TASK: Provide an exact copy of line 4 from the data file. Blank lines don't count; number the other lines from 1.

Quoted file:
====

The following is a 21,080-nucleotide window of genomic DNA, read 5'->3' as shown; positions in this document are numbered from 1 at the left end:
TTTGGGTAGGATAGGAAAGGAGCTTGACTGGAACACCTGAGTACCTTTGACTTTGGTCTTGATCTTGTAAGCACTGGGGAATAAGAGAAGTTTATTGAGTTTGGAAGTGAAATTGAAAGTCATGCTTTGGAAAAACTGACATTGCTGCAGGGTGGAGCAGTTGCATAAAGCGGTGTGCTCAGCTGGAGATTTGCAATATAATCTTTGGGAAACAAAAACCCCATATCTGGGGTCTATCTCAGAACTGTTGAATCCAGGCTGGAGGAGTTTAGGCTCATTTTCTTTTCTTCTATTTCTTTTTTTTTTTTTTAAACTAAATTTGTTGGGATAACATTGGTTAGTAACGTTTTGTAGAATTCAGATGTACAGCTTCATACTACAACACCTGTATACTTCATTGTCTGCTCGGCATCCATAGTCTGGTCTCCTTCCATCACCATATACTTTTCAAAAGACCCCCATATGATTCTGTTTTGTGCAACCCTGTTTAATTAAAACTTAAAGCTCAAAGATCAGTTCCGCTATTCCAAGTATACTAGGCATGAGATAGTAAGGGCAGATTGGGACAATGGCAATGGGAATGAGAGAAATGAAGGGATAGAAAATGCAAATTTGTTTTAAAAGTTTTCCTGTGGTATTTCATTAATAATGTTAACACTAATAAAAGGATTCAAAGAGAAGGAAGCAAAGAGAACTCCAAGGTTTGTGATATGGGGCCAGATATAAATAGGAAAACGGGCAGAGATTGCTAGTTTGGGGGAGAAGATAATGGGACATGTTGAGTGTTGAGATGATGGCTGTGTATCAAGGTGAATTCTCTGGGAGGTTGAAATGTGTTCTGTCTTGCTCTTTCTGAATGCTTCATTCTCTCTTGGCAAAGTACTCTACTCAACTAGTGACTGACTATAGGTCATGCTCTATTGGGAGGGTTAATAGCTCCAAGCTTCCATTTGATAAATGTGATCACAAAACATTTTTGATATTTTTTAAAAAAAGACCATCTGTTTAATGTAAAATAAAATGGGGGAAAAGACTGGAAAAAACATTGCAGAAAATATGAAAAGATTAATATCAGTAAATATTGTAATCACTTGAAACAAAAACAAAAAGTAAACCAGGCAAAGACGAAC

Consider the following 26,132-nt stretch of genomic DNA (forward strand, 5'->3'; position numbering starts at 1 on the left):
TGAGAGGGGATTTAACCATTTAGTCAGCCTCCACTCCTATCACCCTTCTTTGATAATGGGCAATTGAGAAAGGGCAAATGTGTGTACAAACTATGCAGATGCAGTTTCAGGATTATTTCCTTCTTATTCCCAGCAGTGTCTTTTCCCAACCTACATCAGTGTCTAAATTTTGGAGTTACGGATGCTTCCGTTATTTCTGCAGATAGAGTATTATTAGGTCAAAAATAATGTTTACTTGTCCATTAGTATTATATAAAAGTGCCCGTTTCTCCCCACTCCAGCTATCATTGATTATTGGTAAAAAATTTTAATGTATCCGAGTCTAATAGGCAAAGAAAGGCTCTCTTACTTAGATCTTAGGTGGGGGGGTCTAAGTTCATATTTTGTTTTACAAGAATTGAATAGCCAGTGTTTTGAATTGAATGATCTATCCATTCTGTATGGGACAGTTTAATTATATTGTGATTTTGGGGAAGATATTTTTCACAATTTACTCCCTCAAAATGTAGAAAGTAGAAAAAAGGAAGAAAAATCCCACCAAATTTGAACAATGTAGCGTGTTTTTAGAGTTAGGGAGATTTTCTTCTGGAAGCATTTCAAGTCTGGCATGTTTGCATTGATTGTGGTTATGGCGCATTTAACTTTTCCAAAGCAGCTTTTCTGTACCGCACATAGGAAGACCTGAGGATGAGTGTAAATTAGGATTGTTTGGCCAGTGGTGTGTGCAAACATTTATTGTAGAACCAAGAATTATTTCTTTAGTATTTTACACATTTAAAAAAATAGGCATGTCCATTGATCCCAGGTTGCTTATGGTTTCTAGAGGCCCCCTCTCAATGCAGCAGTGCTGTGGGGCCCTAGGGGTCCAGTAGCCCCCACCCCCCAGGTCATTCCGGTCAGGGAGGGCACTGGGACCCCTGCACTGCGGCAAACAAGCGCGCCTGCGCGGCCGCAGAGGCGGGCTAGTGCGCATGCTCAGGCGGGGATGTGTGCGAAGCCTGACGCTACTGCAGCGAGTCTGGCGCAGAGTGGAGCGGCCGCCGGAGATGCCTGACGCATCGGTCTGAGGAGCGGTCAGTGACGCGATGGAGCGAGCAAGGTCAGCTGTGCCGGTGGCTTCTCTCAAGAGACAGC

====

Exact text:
TGAGAGGGGATTTAACCATTTAGTCAGCCTCCACTCCTATCACCCTTCTTTGATAATGGGCAATTGAGAAAGGGCAAATGTGTGTACAAACTATGCAGATGCAGTTTCAGGATTATTTCCTTCTTATTCCCAGCAGTGTCTTTTCCCAACCTACATCAGTGTCTAAATTTTGGAGTTACGGATGCTTCCGTTATTTCTGCAGATAGAGTATTATTAGGTCAAAAATAATGTTTACTTGTCCATTAGTATTATATAAAAGTGCCCGTTTCTCCCCACTCCAGCTATCATTGATTATTGGTAAAAAATTTTAATGTATCCGAGTCTAATAGGCAAAGAAAGGCTCTCTTACTTAGATCTTAGGTGGGGGGGTCTAAGTTCATATTTTGTTTTACAAGAATTGAATAGCCAGTGTTTTGAATTGAATGATCTATCCATTCTGTATGGGACAGTTTAATTATATTGTGATTTTGGGGAAGATATTTTTCACAATTTACTCCCTCAAAATGTAGAAAGTAGAAAAAAGGAAGAAAAATCCCACCAAATTTGAACAATGTAGCGTGTTTTTAGAGTTAGGGAGATTTTCTTCTGGAAGCATTTCAAGTCTGGCATGTTTGCATTGATTGTGGTTATGGCGCATTTAACTTTTCCAAAGCAGCTTTTCTGTACCGCACATAGGAAGACCTGAGGATGAGTGTAAATTAGGATTGTTTGGCCAGTGGTGTGTGCAAACATTTATTGTAGAACCAAGAATTATTTCTTTAGTATTTTACACATTTAAAAAAATAGGCATGTCCATTGATCCCAGGTTGCTTATGGTTTCTAGAGGCCCCCTCTCAATGCAGCAGTGCTGTGGGGCCCTAGGGGTCCAGTAGCCCCCACCCCCCAGGTCATTCCGGTCAGGGAGGGCACTGGGACCCCTGCACTGCGGCAAACAAGCGCGCCTGCGCGGCCGCAGAGGCGGGCTAGTGCGCATGCTCAGGCGGGGATGTGTGCGAAGCCTGACGCTACTGCAGCGAGTCTGGCGCAGAGTGGAGCGGCCGCCGGAGATGCCTGACGCATCGGTCTGAGGAGCGGTCAGTGACGCGATGGAGCGAGCAAGGTCAGCTGTGCCGGTGGCTTCTCTCAAGAGACAGC